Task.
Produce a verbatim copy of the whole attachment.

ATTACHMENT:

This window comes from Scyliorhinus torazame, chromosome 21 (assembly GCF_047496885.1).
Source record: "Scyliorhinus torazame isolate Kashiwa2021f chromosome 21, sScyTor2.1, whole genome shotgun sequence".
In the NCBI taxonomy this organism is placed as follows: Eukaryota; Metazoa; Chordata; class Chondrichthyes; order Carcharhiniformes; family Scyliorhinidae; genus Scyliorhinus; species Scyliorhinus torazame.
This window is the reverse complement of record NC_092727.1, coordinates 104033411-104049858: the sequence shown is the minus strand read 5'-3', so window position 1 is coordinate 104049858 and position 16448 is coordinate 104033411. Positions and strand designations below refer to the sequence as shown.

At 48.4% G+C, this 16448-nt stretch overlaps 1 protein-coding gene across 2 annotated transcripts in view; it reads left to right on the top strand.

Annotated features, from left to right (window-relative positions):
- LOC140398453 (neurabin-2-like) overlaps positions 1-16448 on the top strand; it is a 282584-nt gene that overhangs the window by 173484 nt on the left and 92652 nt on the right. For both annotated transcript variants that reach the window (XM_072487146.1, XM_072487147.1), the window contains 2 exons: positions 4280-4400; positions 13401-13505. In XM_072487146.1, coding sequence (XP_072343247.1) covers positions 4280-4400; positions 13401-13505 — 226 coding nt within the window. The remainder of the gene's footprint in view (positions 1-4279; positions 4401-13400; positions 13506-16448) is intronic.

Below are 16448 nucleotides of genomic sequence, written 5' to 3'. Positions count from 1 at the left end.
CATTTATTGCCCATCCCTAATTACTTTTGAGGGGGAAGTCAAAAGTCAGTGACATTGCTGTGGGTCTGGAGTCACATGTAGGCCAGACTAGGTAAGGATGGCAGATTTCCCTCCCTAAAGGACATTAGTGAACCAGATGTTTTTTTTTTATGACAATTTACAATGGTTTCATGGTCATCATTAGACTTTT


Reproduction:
This window comes from Scyliorhinus torazame, chromosome 21 (assembly GCF_047496885.1).
Source record: "Scyliorhinus torazame isolate Kashiwa2021f chromosome 21, sScyTor2.1, whole genome shotgun sequence".
In the NCBI taxonomy this organism is placed as follows: Eukaryota; Metazoa; Chordata; class Chondrichthyes; order Carcharhiniformes; family Scyliorhinidae; genus Scyliorhinus; species Scyliorhinus torazame.
This window is the reverse complement of record NC_092727.1, coordinates 104033411-104049858: the sequence shown is the minus strand read 5'-3', so window position 1 is coordinate 104049858 and position 16448 is coordinate 104033411. Positions and strand designations below refer to the sequence as shown.

At 48.4% G+C, this 16448-nt stretch overlaps 1 protein-coding gene across 2 annotated transcripts in view; it reads left to right on the top strand.

Annotated features, from left to right (window-relative positions):
- LOC140398453 (neurabin-2-like) overlaps positions 1-16448 on the top strand; it is a 282584-nt gene that overhangs the window by 173484 nt on the left and 92652 nt on the right. For both annotated transcript variants that reach the window (XM_072487146.1, XM_072487147.1), the window contains 2 exons: positions 4280-4400; positions 13401-13505. In XM_072487146.1, coding sequence (XP_072343247.1) covers positions 4280-4400; positions 13401-13505 — 226 coding nt within the window. The remainder of the gene's footprint in view (positions 1-4279; positions 4401-13400; positions 13506-16448) is intronic.

Below are 16448 nucleotides of genomic sequence, written 5' to 3'. Positions count from 1 at the left end.
CATTTATTGCCCATCCCTAATTACTTTTGAGGGGGAAGTCAAAAGTCAGTGACATTGCTGTGGGTCTGGAGTCACATGTAGGCCAGACTAGGTAAGGATGGCAGATTTCCCTCCCTAAAGGACATTAGTGAACCAGATGTTTTTTTTTTATGACAATTTACAATGGTTTCATGGTCATCATTAGACTTTT